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hedrick 02-14-2010 05:32 PM

NFS failover
 
What is the current state of NFS failover (i.e. setting up two server with shared storage, with automatic failover if one fails?) I've seen a cookbook, but no details that would let me assess how well it works. There are lots of complex issues with data consistency, but the detailed information on that is years old.

Our needs are fairly simple: 2 servers, a shared array, and I'm reasonably sure that we don't use locking. However we'd like failover to work reliably without loss of data.

I'm most interested in Redhat, although if some other distribution is better that would be useful.

TB0ne 02-14-2010 06:53 PM

Quote:

Originally Posted by hedrick (Post 3863700)
What is the current state of NFS failover (i.e. setting up two server with shared storage, with automatic failover if one fails?) I've seen a cookbook, but no details that would let me assess how well it works. There are lots of complex issues with data consistency, but the detailed information on that is years old.

Our needs are fairly simple: 2 servers, a shared array, and I'm reasonably sure that we don't use locking. However we'd like failover to work reliably without loss of data.

I'm most interested in Redhat, although if some other distribution is better that would be useful.

Nothing simple about what you've just spelled out. The key sticking points:
  • "Shared Array"
  • Without loss of data
You can't mount the same file system on two different servers, at the same time. There is work on ZFS, but the whole 'reliable' thing comes up there. Oracle has such a file system, but it's only for Oracle databases.

You can set up something using DBMS (have had mixed results), or lowball it with rsync, to make sure the data on two array's stays constant. Use heartbeat to monitor the two NFS servers, and if one goes down, have a script kick off to modify the IP and MAC addresses. This will depend on how often the data changes on the NFS shares, and how critical the data is, and how much downtime is acceptable. If you can live with a few minutes, you can go REALLY low-tech, and just get two identical RAID cards, and move the cable to the second server, in the event of failure....:)

If you want better, and money is no object, go with a real SAN solution, use BCV's in the SAN cabinet to make sure there's no data lost, and use a dedicated hardware-failover system (like Radware), to present one address to the world. Heartbeat can be used to mount the SAN volumes in the event of failure.

hedrick 02-26-2010 11:01 AM

Quote:

Originally Posted by TB0ne (Post 3863742)
Nothing simple about what you've just spelled out. The key sticking points:
  • "Shared Array"
  • Without loss of data

Thanks. I wouldn't think the shared array would be an issue. Just mount it on the other system when it takes over. I was more concerned about whether there are subtle problems with moving NFS service. Historically there has been a tendency to get hung mounts, lost data, and locking problems.

Whether remounting loses data depends upon how well the NFS server and file system work together. This works with Solaris Cluster, because the NFS server doesn't acknowledge operations until data is at least in the ZIL cache. If the system crashes or the array is moved to the other system, the transactions in the ZIL are executed, and things are fine. A logged file system under LInux should in principle support the same approach, as long as all the pieces fit together properly. (Incidentally, with Solaris Cluster we use NFS v4.)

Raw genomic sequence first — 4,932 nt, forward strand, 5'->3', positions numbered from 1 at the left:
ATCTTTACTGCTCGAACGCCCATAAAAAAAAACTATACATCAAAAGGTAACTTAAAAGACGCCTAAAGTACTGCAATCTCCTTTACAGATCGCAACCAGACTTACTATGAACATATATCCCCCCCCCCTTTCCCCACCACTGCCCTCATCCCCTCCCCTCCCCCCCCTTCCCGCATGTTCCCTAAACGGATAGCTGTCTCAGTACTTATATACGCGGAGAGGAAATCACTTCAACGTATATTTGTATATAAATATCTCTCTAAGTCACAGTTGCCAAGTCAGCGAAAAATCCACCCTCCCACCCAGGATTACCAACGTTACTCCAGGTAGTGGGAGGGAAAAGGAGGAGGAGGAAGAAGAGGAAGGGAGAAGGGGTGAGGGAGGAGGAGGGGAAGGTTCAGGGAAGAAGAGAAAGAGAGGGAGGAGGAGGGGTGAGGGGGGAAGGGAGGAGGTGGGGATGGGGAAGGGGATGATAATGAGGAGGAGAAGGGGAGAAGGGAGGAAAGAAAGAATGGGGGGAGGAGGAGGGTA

https://bugzilla.redhat.com/show_bug.cgi?id=132823 suggests that at one time things didn't quite fit together properly, but the data there is old. I was really hoping for an update.

TB0ne 02-26-2010 01:26 PM

Quote:

Originally Posted by hedrick (Post 3877939)
Thanks. I wouldn't think the shared array would be an issue. Just mount it on the other system when it takes over. I was more concerned about whether there are subtle problems with moving NFS service. Historically there has been a tendency to get hung mounts, lost data, and locking problems.

That kinda hits it on the head there. The hung mounts, etc., are the issues you've got to worry about, when you don't unmount it cleanly. The remount on another box is trivial, when those issues are out of the way. And I thought you were talking about having it mounted on BOTH systems at the same time. Now THAT'S problematic.
Quote:

Whether remounting loses data depends upon how well the NFS server and file system work together. This works with Solaris Cluster, because the NFS server doesn't acknowledge operations until data is at least in the ZIL cache. If the system crashes or the array is moved to the other system, the transactions in the ZIL are executed, and things are fine. A logged file system under LInux should in principle support the same approach, as long as all the pieces fit together properly. (Incidentally, with Solaris Cluster we use NFS v4.)

https://bugzilla.redhat.com/show_bug.cgi?id=132823 suggests that at one time things didn't quite fit together properly, but the data there is old. I was really hoping for an update.
It's a tough nut to crack. Even if you go the SAN route, chances are you'll have to fsck the drive(s), before you can remount them on another system. If you enable BCV's behind the scenes, you can snapshot the data, copy it on the SAN frame to another LUN, and have it ready to mount, but that's $$$. And, I've seen the BCV copies have to be fsck'ed before they'll mount too.


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